Boxcars in a Train* General The Marriage Mixer

The Marriage Mixer

So let’s say I want to make a batch of sugar cookies. I like sugar cookies and this seems to be a good, simple recipe: Easy Sugar Cookies Recipe

So, I take the flour, soda, powder, butter, sugar, egg, and vanilla (yum) and dump it all onto a pan, throw it into a preheated oven and bake for 8-10 minutes and voila! A lovely batch of sugar cookies, right?

Of course not. I skipped a basic, simple, but very important step in the process. Mixing the ingredients together.

This is also true when two people live together and leave marriage out of the process.

As a “couple” they will undergo the same trials and struggles — the heat of the oven if you will — yet without the bonds of marriage, they will not come through those trials better off. While a properly mixed batter goes into the oven as uncooked sugar cookies, the heat solidifies them, sets the mixing of ingredients that took place, and produces something that is sweet and delightful. Unmixed ingredients becomes cooked ingredients… not cookies. Those ingredients also are no longer useful to make cookies. You cannot scrape them off after the fact, mix them and expect positive results.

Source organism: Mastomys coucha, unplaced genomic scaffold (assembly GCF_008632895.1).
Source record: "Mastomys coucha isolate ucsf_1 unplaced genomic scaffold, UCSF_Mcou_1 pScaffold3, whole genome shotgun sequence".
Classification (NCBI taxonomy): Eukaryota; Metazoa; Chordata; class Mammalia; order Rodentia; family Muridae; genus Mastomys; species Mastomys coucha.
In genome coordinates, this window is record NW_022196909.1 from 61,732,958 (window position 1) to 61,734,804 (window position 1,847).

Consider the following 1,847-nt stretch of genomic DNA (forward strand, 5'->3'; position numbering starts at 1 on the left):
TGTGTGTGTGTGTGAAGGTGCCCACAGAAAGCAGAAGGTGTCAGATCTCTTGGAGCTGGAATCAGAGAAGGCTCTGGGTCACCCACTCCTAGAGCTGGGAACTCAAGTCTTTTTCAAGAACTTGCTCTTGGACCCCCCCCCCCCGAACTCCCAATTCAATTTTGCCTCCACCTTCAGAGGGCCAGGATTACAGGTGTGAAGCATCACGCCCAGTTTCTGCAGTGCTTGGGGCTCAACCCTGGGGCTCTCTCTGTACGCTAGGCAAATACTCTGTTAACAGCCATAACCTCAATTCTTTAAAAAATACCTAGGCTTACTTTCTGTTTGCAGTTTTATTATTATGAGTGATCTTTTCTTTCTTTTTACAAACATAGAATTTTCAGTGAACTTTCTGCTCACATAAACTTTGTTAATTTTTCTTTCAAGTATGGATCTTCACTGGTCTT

I won’t get into what the different ingredients might represent in the relationship analogy. Certainly God must be one of the them to have a truly successful marriage. Love, commitment, trust, devotion, selflessness all come to mind as well. And while marriage — the public contract between a man and a woman to join their lives together may on the surface seem a technical and unnecessary step, the truth is that it is very necessary. Just like the mixing of the cookie ingredients.

It reflects a mindset geared to commitment to each other and to God. To go into the union with an attitude that that union is unbreakable and paramount. That it’s bigger than the sum of the parts involved.

In the failed cookie example, all the right ingredients were there. They were all cooked the right amount of time. So why weren’t they cookies? Because they were not properly prepared.

Admittedly some ingredients can be properly mixed, but the batch still fails because either there was too much heat, not enough heat or the timing wasn’t right. But unmixed, the batch will never, ever be successful.

While we’re on the analogy, it could also be said that a worldly view that substitutes fake flour, margarine, and imitation vanilla might produce results that look like sugar cookies and even be “edible”, but will never be as good as the real thing.

And that’s the way the cookie crumbles. 🙂

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